Chapter 2 The Scientific Method
CHAPTER OUTLINE AND OBJECTIVES
I. Scientific and Everyday Approaches to Knowledge
· The scientific method is empirical and requires systematic, controlled observation.
· Scientists gain the greatest control when they conduct an experiment; in an experiment, researchers manipulate independent variables to determine their effect on behavior.
· Dependent variables are measures of behavior used to assess the effects of independent variables.
· Scientific reporting is unbiased and objective; clear communication of constructs occurs when operational definitions are used.
· Scientific instruments are accurate and precise; physical and psychological measurement should be valid and reliable.
· A hypothesis is a tentative explanation for a phenomenon; testable hypotheses have clearly defined concepts (operational definitions), are not circular, and refer to concepts that can be observed.
A. General Approach
II. Goals of the Scientific MethodThe scientific method is intended to meet four goals: description, prediction, explanation, and application.
· Psychologists seek to describe events and relationships between variables; most often, researchers use the nomothetic approach and quantitative analysis.
· Correlational relationships allow psychologists to predict behavior or events, but do not allow psychologists to infer what causes these relationships.
· Psychologists understand the cause of a phenomenon when the three conditions for causal inference are met: covariation, time-order relationship, and elimination of plausible alternative causes.
· The experimental method, in which researchers manipulate independent variables to determine their effect on dependent variables, establishes time order and allows a clearer determination of covariation.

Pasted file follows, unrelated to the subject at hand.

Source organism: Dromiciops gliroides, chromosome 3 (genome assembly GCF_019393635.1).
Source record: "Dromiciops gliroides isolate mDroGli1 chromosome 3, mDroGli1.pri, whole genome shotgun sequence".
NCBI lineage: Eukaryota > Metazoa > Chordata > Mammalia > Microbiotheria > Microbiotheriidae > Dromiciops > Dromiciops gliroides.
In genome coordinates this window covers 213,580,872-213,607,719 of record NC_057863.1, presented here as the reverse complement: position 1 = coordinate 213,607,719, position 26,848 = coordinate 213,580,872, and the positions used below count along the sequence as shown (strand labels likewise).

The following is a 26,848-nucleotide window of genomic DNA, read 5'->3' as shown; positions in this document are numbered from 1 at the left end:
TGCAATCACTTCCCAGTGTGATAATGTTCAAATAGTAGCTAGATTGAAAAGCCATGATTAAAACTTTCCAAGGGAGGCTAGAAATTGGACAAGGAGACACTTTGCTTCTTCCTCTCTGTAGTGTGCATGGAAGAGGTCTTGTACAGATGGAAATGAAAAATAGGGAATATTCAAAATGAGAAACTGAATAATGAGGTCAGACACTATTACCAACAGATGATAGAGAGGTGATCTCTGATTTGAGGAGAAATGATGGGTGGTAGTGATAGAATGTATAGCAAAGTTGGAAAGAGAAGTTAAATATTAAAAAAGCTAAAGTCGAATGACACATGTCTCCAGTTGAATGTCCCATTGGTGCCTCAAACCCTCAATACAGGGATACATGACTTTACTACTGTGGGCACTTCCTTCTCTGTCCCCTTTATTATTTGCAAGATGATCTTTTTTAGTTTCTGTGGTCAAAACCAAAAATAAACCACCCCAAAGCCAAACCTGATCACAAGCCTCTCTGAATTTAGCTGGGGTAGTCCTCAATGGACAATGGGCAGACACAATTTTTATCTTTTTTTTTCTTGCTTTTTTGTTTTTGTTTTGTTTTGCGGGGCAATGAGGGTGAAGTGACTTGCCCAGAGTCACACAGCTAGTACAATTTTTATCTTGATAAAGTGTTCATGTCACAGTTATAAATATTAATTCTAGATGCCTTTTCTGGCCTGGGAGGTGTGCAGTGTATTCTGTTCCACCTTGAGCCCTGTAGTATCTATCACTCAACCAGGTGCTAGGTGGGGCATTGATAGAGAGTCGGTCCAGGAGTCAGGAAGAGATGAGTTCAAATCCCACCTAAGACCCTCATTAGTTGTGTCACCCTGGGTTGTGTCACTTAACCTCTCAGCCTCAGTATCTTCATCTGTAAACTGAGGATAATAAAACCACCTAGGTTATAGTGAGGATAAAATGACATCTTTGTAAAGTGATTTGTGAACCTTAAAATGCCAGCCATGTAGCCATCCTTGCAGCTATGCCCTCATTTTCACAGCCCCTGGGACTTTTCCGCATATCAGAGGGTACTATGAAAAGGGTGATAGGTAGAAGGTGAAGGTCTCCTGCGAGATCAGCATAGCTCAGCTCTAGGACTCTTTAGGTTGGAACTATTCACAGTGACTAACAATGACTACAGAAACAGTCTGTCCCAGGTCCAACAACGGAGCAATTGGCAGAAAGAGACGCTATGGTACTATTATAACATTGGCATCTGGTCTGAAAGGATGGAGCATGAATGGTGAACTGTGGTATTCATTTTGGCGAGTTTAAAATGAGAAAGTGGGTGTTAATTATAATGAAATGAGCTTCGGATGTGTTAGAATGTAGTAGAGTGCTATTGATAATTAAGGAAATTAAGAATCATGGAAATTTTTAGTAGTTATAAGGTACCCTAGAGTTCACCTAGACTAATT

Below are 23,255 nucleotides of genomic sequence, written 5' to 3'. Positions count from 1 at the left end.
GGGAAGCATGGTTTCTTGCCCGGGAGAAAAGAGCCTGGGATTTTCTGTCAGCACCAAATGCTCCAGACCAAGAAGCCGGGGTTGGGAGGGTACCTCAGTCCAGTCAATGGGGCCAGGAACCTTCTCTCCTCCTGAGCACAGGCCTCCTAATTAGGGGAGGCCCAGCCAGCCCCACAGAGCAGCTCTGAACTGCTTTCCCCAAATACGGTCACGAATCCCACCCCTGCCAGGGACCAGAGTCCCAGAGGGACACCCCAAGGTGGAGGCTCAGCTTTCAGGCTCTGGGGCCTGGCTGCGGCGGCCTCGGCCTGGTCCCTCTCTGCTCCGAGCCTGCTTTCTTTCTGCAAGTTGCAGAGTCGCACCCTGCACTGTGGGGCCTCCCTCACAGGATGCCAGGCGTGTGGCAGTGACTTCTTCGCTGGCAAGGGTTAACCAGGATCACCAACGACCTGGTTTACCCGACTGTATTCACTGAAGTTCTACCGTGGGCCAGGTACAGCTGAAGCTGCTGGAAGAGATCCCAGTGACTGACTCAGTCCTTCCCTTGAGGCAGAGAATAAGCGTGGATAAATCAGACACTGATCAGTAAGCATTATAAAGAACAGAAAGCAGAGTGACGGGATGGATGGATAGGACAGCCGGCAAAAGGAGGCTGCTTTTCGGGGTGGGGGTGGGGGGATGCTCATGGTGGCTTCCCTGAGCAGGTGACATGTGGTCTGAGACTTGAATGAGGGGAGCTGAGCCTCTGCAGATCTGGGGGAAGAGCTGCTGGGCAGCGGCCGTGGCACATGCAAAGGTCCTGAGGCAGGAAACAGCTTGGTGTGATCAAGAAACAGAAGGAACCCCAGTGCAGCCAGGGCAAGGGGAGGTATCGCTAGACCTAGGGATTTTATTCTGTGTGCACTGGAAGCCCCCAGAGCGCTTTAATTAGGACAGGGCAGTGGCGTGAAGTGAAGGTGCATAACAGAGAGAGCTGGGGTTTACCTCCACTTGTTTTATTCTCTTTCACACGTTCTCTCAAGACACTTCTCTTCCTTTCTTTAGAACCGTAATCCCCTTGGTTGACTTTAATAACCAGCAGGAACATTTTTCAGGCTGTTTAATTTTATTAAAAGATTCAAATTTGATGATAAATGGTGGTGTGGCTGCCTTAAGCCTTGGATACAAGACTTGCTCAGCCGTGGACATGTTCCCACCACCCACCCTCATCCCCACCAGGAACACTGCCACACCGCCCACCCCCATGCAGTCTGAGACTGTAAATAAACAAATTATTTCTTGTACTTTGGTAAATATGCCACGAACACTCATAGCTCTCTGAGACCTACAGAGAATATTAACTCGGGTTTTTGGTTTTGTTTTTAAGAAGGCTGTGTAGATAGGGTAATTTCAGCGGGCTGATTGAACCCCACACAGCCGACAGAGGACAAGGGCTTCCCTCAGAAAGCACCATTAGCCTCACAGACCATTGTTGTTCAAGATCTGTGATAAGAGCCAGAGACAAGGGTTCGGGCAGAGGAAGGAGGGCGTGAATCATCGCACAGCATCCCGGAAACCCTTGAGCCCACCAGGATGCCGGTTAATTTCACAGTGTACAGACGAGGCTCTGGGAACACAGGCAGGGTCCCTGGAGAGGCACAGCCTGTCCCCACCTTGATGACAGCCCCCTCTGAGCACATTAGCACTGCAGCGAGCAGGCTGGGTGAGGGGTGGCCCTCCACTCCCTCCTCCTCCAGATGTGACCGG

· Plausible alternative causes for a relationship are eliminated if there are no confoundings in a study.
· Researchers seek to generalize a study’s findings to describe different populations, settings, and conditions.
· In applied research, psychologists apply their knowledge and research methods to improve people’s lives.
· Psychologists conduct basic research to gain knowledge about behavior and mental processes and to test theories.
III. Scientific Theory Construction and Testing
· Theories are proposed explanations for the causes of phenomena, and they vary in scope and level of explanation.
· A scientific theory is a logically organized set of propositions that defines events, describes relationships among events, and explains the occurrence of events.
· Intervening variables are concepts used in theories to explain why independent and dependent variables are related.
· Successful scientific theories organize empirical knowledge, guide research by offering testable hypotheses, and survive rigorous testing.
· Researchers evaluate theories by judging the theory’s internal consistency, observing whether hypothesized outcomes occur when the theory is tested, and noting whether the theory makes precise predictions based on parsimonious explanations.
Review the questions appear in the textbook at the end of Chapter 2.
These review questions appear in the textbook (without answers) at the end of Chapter 2, and can be used for a homework assignment or exam preparation. Answers to these questions appear in italic.
1. For each of the following characteristics, distinguish between the scientific approach and everyday approaches to knowledge: general approach, observation, reporting, concepts, instruments, measurement, and hypotheses.
Refer to Table 2.1, the scientific approach differs from nonscientific (everyday) approaches to knowledge (p.28). For each
characteristic a description of the scientific approach appears first followed by a description of the nonscientific approach.
2. Differentiate between an independent variable and a dependent variable, and provide an example of each that could be used in an experiment.
Read (p.32 -33)
3. What is the major advantage of using operational definitions in psychology? In what two ways has the use of operational definitions been criticized
Read (pp. 36–37)
4. Distinguish between the accuracy and the precision of a measuring instrument.
Read (p. 37)
5. What is the difference between the validity of a measure and the reliability of a measure?
Read (p. 39)
6. Identify the four goals of the scientific method and briefly describe what each goal is intended to accomplish.
Read (pp. 41, 45, 47, 49)